The evolution of the architecture of e-assessment systems is generally similar to evolution of e-learning platforms or learning management systems. Such systems usually provide a holistic environment for managing and delivering educational experiences including assessment of their outcomes.1) Examples of such systems are
Still, there are also a number of standalone e-assessment systems like
First generation of solutions (~ 1993-1999) for e-learning and e-assessment were monolithic black-box systems, usually oriented only on a specific course and offering very limited user-tracking. Examples of such systems were first versions of WebCT and Blackboard.5)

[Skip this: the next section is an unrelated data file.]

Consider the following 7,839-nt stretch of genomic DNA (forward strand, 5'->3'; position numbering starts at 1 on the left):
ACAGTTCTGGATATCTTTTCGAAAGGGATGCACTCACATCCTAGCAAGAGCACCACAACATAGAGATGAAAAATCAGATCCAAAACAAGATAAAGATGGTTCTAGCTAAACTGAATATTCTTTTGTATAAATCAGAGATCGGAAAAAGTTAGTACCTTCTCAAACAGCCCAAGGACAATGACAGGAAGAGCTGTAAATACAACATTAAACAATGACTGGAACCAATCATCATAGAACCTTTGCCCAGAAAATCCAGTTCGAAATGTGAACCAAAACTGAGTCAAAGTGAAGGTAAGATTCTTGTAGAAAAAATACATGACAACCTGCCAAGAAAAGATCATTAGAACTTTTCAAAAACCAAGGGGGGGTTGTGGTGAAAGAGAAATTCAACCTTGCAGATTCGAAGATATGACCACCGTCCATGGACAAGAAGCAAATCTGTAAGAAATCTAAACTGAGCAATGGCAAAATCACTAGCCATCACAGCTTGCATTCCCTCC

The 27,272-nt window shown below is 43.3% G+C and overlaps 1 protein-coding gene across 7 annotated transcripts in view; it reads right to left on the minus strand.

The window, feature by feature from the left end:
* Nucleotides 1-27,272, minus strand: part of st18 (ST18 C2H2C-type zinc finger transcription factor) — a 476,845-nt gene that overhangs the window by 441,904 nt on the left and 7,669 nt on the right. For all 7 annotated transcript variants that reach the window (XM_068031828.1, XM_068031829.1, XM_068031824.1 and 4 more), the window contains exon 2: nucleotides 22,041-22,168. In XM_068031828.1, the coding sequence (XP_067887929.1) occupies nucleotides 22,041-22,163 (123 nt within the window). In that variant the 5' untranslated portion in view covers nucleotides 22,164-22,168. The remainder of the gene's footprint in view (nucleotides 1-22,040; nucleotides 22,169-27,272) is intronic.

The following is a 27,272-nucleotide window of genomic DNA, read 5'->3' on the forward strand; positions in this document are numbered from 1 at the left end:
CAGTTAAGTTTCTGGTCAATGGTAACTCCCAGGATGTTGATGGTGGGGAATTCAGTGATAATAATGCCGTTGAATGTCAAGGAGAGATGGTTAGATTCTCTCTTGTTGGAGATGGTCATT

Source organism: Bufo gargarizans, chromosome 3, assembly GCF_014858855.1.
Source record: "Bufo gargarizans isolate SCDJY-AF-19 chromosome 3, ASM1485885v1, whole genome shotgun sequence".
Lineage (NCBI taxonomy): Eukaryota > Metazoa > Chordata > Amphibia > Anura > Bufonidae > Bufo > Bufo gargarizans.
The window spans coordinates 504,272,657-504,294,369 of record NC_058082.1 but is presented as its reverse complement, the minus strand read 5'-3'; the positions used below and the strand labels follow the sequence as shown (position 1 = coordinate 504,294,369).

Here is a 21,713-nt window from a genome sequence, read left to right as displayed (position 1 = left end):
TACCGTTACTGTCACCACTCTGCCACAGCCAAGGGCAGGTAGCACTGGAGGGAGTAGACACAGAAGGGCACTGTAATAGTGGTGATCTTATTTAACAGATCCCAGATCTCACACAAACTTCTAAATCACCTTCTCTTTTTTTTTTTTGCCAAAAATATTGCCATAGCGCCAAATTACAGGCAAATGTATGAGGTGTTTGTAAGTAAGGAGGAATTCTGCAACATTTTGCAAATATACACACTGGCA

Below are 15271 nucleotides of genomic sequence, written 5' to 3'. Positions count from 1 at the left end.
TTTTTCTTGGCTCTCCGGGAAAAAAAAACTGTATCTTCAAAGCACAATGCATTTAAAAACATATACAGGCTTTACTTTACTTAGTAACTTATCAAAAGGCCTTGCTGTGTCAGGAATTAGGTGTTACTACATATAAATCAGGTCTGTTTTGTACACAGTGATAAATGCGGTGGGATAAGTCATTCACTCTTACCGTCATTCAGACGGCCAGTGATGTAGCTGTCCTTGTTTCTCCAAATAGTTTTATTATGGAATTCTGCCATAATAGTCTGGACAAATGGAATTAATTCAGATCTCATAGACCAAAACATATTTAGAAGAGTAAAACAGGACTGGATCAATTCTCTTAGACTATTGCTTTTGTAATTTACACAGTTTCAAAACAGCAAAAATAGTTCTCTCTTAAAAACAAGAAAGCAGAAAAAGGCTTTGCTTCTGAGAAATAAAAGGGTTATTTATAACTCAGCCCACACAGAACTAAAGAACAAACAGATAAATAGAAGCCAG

Second generation of solutions (~ 1999- ) for e-learning and e-assessment like Moodle or Sakai offer more modular architectural design enabling easier integration of new functionality. Standards like SCROM, IMS Content Packaging, and IMS Learning Design were developed to support the ability to exchange courses or parts of the courses. In this type of systems, content is usually being separated from tools enabling them to be used as platforms for creating different courses and assessments.6)
As a common conclusion of a number of recommended LMS frameworks (including JISC e-Learning Technical Framework (ELF), IMS Abstract Framework, and Open Knowledge Initiative), service-based architecture is expected to be the next architectural advance of e-learning and e-assessment systems.
Service-oriented computing (SOC) is
The services in an SOA have the following characteristics:8)
Some of the reasons for adopting service-oriented architecture are9):